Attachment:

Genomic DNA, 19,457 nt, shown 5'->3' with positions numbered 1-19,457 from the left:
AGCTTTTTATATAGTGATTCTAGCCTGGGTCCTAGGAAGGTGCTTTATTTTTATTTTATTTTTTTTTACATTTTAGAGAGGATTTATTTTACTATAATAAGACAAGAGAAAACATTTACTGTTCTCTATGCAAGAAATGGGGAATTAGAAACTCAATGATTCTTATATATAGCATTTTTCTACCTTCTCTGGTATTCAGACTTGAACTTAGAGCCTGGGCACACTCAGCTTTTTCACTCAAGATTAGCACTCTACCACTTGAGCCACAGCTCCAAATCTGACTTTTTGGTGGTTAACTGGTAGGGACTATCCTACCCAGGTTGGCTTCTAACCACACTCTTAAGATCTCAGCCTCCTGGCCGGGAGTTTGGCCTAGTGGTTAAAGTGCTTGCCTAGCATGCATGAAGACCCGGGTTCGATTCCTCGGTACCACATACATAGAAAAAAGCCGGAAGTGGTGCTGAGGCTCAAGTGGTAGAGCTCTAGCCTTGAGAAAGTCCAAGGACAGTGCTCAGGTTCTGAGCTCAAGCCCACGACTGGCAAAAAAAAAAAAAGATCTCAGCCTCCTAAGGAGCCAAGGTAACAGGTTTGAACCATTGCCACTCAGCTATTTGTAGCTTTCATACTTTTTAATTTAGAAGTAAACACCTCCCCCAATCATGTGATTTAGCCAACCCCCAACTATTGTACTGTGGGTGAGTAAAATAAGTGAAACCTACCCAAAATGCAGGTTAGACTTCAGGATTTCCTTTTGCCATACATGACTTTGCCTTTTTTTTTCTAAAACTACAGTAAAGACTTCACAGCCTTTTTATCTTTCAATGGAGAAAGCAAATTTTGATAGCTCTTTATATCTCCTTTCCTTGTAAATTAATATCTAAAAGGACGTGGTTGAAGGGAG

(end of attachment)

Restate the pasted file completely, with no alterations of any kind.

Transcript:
Genomic DNA, 19,457 nt, shown 5'->3' with positions numbered 1-19,457 from the left:
AGCTTTTTATATAGTGATTCTAGCCTGGGTCCTAGGAAGGTGCTTTATTTTTATTTTATTTTTTTTTACATTTTAGAGAGGATTTATTTTACTATAATAAGACAAGAGAAAACATTTACTGTTCTCTATGCAAGAAATGGGGAATTAGAAACTCAATGATTCTTATATATAGCATTTTTCTACCTTCTCTGGTATTCAGACTTGAACTTAGAGCCTGGGCACACTCAGCTTTTTCACTCAAGATTAGCACTCTACCACTTGAGCCACAGCTCCAAATCTGACTTTTTGGTGGTTAACTGGTAGGGACTATCCTACCCAGGTTGGCTTCTAACCACACTCTTAAGATCTCAGCCTCCTGGCCGGGAGTTTGGCCTAGTGGTTAAAGTGCTTGCCTAGCATGCATGAAGACCCGGGTTCGATTCCTCGGTACCACATACATAGAAAAAAGCCGGAAGTGGTGCTGAGGCTCAAGTGGTAGAGCTCTAGCCTTGAGAAAGTCCAAGGACAGTGCTCAGGTTCTGAGCTCAAGCCCACGACTGGCAAAAAAAAAAAAAGATCTCAGCCTCCTAAGGAGCCAAGGTAACAGGTTTGAACCATTGCCACTCAGCTATTTGTAGCTTTCATACTTTTTAATTTAGAAGTAAACACCTCCCCCAATCATGTGATTTAGCCAACCCCCAACTATTGTACTGTGGGTGAGTAAAATAAGTGAAACCTACCCAAAATGCAGGTTAGACTTCAGGATTTCCTTTTGCCATACATGACTTTGCCTTTTTTTTTCTAAAACTACAGTAAAGACTTCACAGCCTTTTTATCTTTCAATGGAGAAAGCAAATTTTGATAGCTCTTTATATCTCCTTTCCTTGTAAATTAATATCTAAAAGGACGTGGTTGAAGGGAG